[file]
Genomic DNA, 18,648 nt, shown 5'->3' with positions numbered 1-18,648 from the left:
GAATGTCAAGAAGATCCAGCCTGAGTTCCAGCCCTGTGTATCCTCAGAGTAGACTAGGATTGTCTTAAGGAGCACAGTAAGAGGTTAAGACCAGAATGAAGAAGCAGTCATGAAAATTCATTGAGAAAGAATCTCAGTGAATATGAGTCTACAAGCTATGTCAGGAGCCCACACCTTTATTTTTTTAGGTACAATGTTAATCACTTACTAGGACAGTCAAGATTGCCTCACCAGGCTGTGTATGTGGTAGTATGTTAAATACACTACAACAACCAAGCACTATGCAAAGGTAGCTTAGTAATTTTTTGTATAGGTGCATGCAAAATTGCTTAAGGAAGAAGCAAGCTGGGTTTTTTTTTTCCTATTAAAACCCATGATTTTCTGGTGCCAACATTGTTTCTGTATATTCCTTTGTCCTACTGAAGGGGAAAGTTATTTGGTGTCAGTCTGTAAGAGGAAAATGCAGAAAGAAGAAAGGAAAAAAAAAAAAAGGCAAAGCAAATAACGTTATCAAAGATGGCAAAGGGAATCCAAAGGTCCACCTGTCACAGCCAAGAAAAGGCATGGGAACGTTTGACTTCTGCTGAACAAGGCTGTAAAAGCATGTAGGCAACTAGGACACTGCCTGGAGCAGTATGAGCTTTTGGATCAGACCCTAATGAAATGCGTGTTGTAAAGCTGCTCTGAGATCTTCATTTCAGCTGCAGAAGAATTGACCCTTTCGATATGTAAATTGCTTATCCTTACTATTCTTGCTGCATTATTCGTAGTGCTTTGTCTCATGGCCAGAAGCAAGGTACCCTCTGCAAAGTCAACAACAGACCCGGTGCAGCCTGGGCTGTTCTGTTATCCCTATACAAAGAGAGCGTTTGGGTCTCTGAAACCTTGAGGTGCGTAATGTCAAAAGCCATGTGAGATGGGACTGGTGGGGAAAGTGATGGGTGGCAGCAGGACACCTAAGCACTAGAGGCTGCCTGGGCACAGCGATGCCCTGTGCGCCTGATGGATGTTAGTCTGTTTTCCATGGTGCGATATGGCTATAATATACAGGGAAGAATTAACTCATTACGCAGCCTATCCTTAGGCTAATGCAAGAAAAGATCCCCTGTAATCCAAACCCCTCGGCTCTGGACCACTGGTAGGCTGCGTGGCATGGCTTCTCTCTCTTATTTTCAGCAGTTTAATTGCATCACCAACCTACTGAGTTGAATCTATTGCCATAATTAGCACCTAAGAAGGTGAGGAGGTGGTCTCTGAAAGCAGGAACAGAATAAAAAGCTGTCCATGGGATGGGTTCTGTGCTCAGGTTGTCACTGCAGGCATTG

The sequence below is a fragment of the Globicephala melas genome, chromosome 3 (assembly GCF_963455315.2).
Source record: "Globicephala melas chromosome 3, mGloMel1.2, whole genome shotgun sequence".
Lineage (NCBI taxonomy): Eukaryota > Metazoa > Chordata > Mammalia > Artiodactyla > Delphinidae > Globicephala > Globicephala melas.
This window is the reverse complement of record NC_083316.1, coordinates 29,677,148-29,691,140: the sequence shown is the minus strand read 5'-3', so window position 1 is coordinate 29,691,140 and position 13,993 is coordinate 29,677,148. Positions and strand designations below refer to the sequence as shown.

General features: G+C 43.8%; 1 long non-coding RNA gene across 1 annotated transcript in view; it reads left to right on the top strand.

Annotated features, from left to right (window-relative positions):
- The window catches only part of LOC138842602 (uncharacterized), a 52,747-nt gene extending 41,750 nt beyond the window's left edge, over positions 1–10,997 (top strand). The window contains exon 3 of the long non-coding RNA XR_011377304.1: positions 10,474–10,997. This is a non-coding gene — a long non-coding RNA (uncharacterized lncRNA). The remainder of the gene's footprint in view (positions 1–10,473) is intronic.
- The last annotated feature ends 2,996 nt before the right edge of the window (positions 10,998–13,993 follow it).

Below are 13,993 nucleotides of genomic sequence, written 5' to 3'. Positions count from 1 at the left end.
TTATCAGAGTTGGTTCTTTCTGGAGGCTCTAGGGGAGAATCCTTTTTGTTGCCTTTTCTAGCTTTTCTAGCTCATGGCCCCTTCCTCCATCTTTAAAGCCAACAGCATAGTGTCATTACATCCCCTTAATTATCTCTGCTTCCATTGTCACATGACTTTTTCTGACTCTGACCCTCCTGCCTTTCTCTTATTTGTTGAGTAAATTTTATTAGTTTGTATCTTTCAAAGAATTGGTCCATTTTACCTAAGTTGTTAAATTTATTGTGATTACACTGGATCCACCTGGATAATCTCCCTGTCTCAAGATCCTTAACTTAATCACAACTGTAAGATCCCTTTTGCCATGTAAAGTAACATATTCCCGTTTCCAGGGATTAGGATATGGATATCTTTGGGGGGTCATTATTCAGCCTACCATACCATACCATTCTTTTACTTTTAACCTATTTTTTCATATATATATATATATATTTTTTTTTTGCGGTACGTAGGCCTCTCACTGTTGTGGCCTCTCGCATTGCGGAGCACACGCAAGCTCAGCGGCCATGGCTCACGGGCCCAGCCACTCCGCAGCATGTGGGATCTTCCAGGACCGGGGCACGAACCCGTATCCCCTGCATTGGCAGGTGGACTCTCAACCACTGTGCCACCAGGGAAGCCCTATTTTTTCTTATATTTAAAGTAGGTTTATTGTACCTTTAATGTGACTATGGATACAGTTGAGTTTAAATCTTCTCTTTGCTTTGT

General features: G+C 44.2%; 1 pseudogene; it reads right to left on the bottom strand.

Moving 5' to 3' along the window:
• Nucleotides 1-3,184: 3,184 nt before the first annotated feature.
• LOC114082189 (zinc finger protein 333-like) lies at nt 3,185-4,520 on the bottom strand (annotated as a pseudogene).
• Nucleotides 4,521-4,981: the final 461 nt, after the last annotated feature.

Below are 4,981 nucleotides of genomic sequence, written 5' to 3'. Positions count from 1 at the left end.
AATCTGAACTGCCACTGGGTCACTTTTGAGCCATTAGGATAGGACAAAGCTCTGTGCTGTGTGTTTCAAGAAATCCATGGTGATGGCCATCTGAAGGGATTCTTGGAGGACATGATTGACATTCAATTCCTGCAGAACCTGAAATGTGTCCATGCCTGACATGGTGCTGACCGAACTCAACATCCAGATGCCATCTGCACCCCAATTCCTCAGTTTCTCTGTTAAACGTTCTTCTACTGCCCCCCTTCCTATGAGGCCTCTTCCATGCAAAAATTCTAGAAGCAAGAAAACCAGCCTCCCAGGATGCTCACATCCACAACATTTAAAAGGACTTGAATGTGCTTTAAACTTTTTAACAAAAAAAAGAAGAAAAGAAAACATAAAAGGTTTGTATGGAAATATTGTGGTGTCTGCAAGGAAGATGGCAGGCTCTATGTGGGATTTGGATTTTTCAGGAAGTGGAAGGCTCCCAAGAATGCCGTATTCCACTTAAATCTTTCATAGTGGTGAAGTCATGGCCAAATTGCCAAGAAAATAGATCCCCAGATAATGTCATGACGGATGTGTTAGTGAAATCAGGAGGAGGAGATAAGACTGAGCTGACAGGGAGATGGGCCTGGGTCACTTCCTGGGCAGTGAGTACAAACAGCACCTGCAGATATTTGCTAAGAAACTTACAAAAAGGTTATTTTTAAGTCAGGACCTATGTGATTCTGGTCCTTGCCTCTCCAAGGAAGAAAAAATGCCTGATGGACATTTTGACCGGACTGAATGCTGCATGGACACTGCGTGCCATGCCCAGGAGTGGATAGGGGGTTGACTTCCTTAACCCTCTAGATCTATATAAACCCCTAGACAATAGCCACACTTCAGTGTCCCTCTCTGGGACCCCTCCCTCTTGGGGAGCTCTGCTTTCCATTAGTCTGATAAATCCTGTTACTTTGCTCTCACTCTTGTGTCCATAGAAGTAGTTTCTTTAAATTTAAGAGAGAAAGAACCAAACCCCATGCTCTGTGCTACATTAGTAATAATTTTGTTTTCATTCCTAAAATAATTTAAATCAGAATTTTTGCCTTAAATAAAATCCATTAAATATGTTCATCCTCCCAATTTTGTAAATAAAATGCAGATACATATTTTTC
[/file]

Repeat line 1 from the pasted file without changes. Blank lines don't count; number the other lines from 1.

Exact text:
Genomic DNA, 18,648 nt, shown 5'->3' with positions numbered 1-18,648 from the left: